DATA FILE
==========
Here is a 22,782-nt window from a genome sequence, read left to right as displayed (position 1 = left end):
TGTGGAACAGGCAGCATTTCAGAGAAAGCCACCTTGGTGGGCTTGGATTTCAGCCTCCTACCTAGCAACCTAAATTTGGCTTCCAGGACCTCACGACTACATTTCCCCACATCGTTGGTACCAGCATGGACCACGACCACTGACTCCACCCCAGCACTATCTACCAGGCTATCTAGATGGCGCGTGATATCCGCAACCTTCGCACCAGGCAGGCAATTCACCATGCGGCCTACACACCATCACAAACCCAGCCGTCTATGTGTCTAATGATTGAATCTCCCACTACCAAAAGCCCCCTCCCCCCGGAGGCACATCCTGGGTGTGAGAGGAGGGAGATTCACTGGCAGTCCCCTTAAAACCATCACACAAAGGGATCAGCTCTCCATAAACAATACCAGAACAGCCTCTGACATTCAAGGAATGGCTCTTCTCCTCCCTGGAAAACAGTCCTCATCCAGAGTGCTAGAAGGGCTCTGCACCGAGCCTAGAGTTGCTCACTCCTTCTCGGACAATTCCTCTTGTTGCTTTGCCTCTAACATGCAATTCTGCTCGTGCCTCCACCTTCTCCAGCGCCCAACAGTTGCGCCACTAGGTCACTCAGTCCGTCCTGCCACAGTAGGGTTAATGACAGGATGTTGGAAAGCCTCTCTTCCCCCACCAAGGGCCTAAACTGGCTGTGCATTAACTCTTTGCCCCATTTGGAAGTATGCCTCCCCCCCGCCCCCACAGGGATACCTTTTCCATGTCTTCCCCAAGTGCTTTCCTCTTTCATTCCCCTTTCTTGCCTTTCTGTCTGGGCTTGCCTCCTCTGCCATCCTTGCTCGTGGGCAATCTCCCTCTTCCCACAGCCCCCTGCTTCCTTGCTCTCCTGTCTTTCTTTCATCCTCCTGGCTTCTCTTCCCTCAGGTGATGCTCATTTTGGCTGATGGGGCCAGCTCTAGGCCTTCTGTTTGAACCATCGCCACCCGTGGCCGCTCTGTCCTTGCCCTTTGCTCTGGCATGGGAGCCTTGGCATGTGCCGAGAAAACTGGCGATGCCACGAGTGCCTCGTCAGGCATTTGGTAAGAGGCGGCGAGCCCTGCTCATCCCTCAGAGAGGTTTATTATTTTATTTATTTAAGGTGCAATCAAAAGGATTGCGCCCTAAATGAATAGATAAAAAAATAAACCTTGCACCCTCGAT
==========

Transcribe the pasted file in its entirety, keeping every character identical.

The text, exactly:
Here is a 22,782-nt window from a genome sequence, read left to right as displayed (position 1 = left end):
TGTGGAACAGGCAGCATTTCAGAGAAAGCCACCTTGGTGGGCTTGGATTTCAGCCTCCTACCTAGCAACCTAAATTTGGCTTCCAGGACCTCACGACTACATTTCCCCACATCGTTGGTACCAGCATGGACCACGACCACTGACTCCACCCCAGCACTATCTACCAGGCTATCTAGATGGCGCGTGATATCCGCAACCTTCGCACCAGGCAGGCAATTCACCATGCGGCCTACACACCATCACAAACCCAGCCGTCTATGTGTCTAATGATTGAATCTCCCACTACCAAAAGCCCCCTCCCCCCGGAGGCACATCCTGGGTGTGAGAGGAGGGAGATTCACTGGCAGTCCCCTTAAAACCATCACACAAAGGGATCAGCTCTCCATAAACAATACCAGAACAGCCTCTGACATTCAAGGAATGGCTCTTCTCCTCCCTGGAAAACAGTCCTCATCCAGAGTGCTAGAAGGGCTCTGCACCGAGCCTAGAGTTGCTCACTCCTTCTCGGACAATTCCTCTTGTTGCTTTGCCTCTAACATGCAATTCTGCTCGTGCCTCCACCTTCTCCAGCGCCCAACAGTTGCGCCACTAGGTCACTCAGTCCGTCCTGCCACAGTAGGGTTAATGACAGGATGTTGGAAAGCCTCTCTTCCCCCACCAAGGGCCTAAACTGGCTGTGCATTAACTCTTTGCCCCATTTGGAAGTATGCCTCCCCCCCGCCCCCACAGGGATACCTTTTCCATGTCTTCCCCAAGTGCTTTCCTCTTTCATTCCCCTTTCTTGCCTTTCTGTCTGGGCTTGCCTCCTCTGCCATCCTTGCTCGTGGGCAATCTCCCTCTTCCCACAGCCCCCTGCTTCCTTGCTCTCCTGTCTTTCTTTCATCCTCCTGGCTTCTCTTCCCTCAGGTGATGCTCATTTTGGCTGATGGGGCCAGCTCTAGGCCTTCTGTTTGAACCATCGCCACCCGTGGCCGCTCTGTCCTTGCCCTTTGCTCTGGCATGGGAGCCTTGGCATGTGCCGAGAAAACTGGCGATGCCACGAGTGCCTCGTCAGGCATTTGGTAAGAGGCGGCGAGCCCTGCTCATCCCTCAGAGAGGTTTATTATTTTATTTATTTAAGGTGCAATCAAAAGGATTGCGCCCTAAATGAATAGATAAAAAAATAAACCTTGCACCCTCGAT